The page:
- Bedsores — These are ulcers, also called pressure ulcers, that are the result of excess pressure placed on various parts of the body. They can be caused by a variety of things, including being immobile and not being turned properly in bed at regular intervals. Bed sores can vary in severity. They may involve redness of the skin or openings in the skin, leading to deep sores that can extend to muscle, bone, fat, and tendons.
- Physical Skin Injuries — This can include open wounds, bruising of the skin or lacerations from a fall or an intentional injury.
- Medication errors — A resident may be victimized by medication errors. They may receive too little medication, too much medication, or the wrong medication altogether. If the patient receives the wrong kind of medicine, they may exhibit involuntary muscle movements, lethargy, seizures and sometimes sudden death.
Types of Nursing Home Injuries
There are several types of nursing home injuries, including:
- Spinal Injuries. This can result from dropping the patient or from a fall where the resident was not properly monitored when ambulating.
- Falls & Fractures. Ambulating patients are at risk of falls due to osteoporosis and a lack of careful monitoring. Debris left in the hallway of the nursing home can contribute to falls, as well as slippery floors. Falls in the elderly often lead to fractures of the hip, spine and wrist.
- Concussions. This can result from a fall that leads to a head injury. Common symptoms of a concussion are a decreased level of consciousness, confusion, speech difficulties and sometimes, coma or death.
- Broken Bones. Broken bones are usually due to falls, which affect the hip, spine, and wrist. It can affect the wrist if the patient falls on the outstretched hand. Broken bones in the elderly do not heal as fast as they do in young people and can result in extreme debility.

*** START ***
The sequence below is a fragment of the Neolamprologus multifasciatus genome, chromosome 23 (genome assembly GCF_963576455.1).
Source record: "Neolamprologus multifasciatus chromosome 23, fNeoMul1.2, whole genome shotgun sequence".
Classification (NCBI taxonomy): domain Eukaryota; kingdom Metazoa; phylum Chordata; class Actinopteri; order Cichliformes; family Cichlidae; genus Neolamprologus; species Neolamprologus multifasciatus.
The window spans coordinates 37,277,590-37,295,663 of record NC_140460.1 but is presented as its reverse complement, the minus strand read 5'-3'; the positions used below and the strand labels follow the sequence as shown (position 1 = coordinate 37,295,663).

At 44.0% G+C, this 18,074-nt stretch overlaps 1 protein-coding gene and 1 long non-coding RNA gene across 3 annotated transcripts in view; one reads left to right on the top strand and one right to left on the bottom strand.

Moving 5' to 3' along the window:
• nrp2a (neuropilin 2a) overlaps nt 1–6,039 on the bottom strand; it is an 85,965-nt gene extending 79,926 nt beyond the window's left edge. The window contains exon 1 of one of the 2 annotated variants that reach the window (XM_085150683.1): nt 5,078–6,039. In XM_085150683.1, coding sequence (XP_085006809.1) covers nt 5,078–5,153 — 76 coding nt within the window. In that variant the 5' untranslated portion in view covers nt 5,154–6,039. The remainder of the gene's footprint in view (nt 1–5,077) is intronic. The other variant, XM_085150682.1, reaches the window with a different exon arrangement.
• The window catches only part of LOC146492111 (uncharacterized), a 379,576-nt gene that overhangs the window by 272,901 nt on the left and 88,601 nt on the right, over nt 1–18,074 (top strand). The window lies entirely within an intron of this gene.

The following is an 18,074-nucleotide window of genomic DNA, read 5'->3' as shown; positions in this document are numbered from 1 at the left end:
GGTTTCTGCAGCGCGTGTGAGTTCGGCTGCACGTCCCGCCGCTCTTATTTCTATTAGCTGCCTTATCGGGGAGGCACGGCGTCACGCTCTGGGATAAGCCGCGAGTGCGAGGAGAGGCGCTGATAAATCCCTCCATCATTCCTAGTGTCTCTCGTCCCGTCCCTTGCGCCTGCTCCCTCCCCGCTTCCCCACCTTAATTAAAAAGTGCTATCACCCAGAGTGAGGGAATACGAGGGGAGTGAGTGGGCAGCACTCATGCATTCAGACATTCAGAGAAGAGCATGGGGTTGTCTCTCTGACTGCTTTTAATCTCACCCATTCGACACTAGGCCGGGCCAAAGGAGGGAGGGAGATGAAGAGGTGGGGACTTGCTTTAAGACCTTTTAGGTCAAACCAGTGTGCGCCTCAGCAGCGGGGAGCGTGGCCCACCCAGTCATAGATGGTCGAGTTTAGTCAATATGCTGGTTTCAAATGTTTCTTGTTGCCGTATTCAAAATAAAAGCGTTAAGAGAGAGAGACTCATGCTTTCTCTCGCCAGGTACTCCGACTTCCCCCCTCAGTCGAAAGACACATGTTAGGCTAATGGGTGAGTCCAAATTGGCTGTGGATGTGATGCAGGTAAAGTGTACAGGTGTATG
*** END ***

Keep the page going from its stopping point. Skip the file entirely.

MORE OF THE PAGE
- Infections. Infections can be the result of a bed sore or poor hygiene. Infections in the elderly do not heal as quickly as they do in younger individuals, and they are more likely to become infected.
Laws Regarding Injuries
There are state and federal laws enacted on the behalf of nursing home residents that are designed to lessen the number of preventable abuse and neglect cases in the nursing facility (2).
For example, there is a state law in Minnesota that states that any nursing home operating safely must have enough qualified caregivers, including licensed practical nurses, registered nurses and certified nursing assistants.
These caregivers must be able to realistically meet the needs of the residents at all nursing stations, on all floors of the nursing home and in all buildings if the nursing home has more than one building. This includes having sufficient relief duty and the proper amount of staff members on weekends and holidays.
If a nursing facility fails to provide care in a compassionate and professional manner and you believe your loved one is being harmed as a result, you need to contact an Ombudsmen for the nursing home, the authorities, or Adult Protective Services. Sometimes lawyers are required to help you navigate the law when it comes to injuries sustained while in a nursing home.